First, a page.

Wednesday, 27 May 2015

Minding Your Mindfulness

Mindfulness seems to be all the rage at the moment.  Interestingly enough Mister Husband and I had a chat over the weekend (or rather, I did all the talking and he listened) about how we are living in a fast and furious world.  Everything has to be now and no-one has time anymore for the simple things in life. 

That’s what mindfulness is; finding the calm and stability in our busy lives both for ourselves and with others.  Trying not to sweat the small stuff, taking a large(ish) step back and seeing.  Really seeing. 

It all sounds so New Age and faddish but when was the last time you stared off into space and genuinely blocked everything out.  Even if it was only for two minutes before someone brought you back down to earth with a demand for sandwich or a request for help with homework.

Without even realising it, you were practising mindfulness.  You were so lost in the moment that you zoned out. 

Some people practise mindfulness by meditating but if I am to be completely honest and speaking solely for myself, that isn’t something I can get completely on board with.  I am going to trot out the usual “I don’t have time” excuse even though you can, with a bit of practise, mediate several times a day for as little as five minutes at a time. 

I do like the sound of meditation but I think in order to be mindful, we need to find something that works for us as an individual rather than what the magazine article or Facebook page dictates.  I think that’s the neat thing about it; it isn’t a one size fits all model, mindfulness can be tweaked and adapted to suit your own needs.

Let’s be upfront about something.  When you’ve got small kids it can be almost impossible to finish a cup of coffee or visit the bathroom alone.  Trying to be mindful in an allocated space of time can be farcical to say the least so here’s my take on it.

I think it can be as basic as enjoying the simple everyday things.  So, what are the things you enjoy on a daily basis?  Those few minutes first thing in the morning when you wake up but want to stay there just a little bit longer?  That stretch before your feet touch the floor?  The first cup of coffee of the day?  Maybe it’s that half hour alone before the kids wake up?  Your eleven o’clock coffee?  A glass of wine with your evening meal?  Reading the headlines when the kids are in school?  Using a favourite moisturiser after a shower?  Going for a walk or a run?  A cappuccino after the school run?  Your favourite soap on TV?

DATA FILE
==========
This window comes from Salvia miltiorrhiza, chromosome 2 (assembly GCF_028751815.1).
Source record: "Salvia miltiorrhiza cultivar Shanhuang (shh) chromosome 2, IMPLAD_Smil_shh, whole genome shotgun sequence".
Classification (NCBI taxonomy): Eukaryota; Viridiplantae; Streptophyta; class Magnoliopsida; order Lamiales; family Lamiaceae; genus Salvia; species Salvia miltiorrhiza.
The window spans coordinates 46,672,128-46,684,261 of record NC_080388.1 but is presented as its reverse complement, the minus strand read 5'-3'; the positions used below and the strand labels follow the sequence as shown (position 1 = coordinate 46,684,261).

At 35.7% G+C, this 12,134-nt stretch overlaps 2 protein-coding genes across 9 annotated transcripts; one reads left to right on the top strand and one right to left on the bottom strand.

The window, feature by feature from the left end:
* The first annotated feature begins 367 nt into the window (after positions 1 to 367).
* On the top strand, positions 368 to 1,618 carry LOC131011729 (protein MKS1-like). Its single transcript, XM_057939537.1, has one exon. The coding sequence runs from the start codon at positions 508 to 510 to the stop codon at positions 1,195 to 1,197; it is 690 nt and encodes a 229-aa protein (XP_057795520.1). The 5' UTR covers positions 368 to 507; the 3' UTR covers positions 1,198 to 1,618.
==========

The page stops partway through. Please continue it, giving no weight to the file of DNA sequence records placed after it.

The list is endless.  But whatever it is you enjoy doing, take your time and really enjoy it.   
And make sure you take that time for yourself. Every day.  Not just when you can fit it in. 

Only you can mind your mindfulness.

Wednesday, 13 May 2015

Bedtime Guilt

Parenthood brings a lot of unwanted guilt.  Again, why didn’t I read the small print before signing up for this?

Guilt because you’ve lost patience and maybe snapped (okay, yelled) at your child.  Guilt because they asked you for a small treat in their lunch box and because it is not treat Friday you had to say no.  Guilt because you were just too damn tired to run a bath for four kids so they went to bed with dirt under their fingernails.  Guilt because there was only enough milk left for the morning and no was said to a bed time hot chocolate because you really really didn’t want to get in the car and drive to buy more.

Guilt because guilt begets guilt.

Bedtime guilt is one of the bigger ones, I feel.  It is the end of the day and energy levels are not so much low as almost completely and utterly depleted.  Bedtime becomes a rushed affair.  No you may not have something to eat.  The toothbrushes are lined up, pyjamas in separate piles and water bottles filled.  Rush, rush, rush to get a pyjamas on a child who needs assistance and another who is just so slow it drives you crazy and pushes your patience to the limits.  A request for one to wash their face and hands and when they refuse rudely you tussle with giving out to them or suddenly suffering from selective hearing because it’s just not worth a meltdown at 8pm of an evening.

Then there are the shenanigans that happen when they finally troop upstairs. 

 “I want you to read the bed time story.  Daddy can’t do the posh voice for Reginald Rake.”

“I want you to bring me up to bed.  I want you to listen to my Two Good Things.”

“I need you to give me a carry.  Mine legs are asleep.”

And on it goes.

I honestly believe a decent 10 minutes spent with them at tucking-in time, reaps massive benefits. But sometimes I just don't have the energy and I'll admit these are the nights I take a glass of wine up with me.  Arrest me now!  But as long as they get their "mammy time" at bedtime, it mostly, usually, sometimes sees them all asleep in about 10 minutes.

Other times one of them will, without fail, reappear in about ten minutes looking for a drink or cream to be rubbed in somewhere or to tell me a fascinating detail about Xbox.

Sometimes the four year old can be heard thundering about as he enjoyed a decadent three hour nap earlier on that day and is wide awake.

But two out of four really do fall asleep in approximately ten minutes and as long as I’ve got my ear phones plugged in and the thundering about isn’t too thundering, I can ignore it all. 

But the guilt of it.  The guilt gets me every time.  I'm at home with my lot all day and I still feel guilty if I don't put them to bed. 

Anyone else?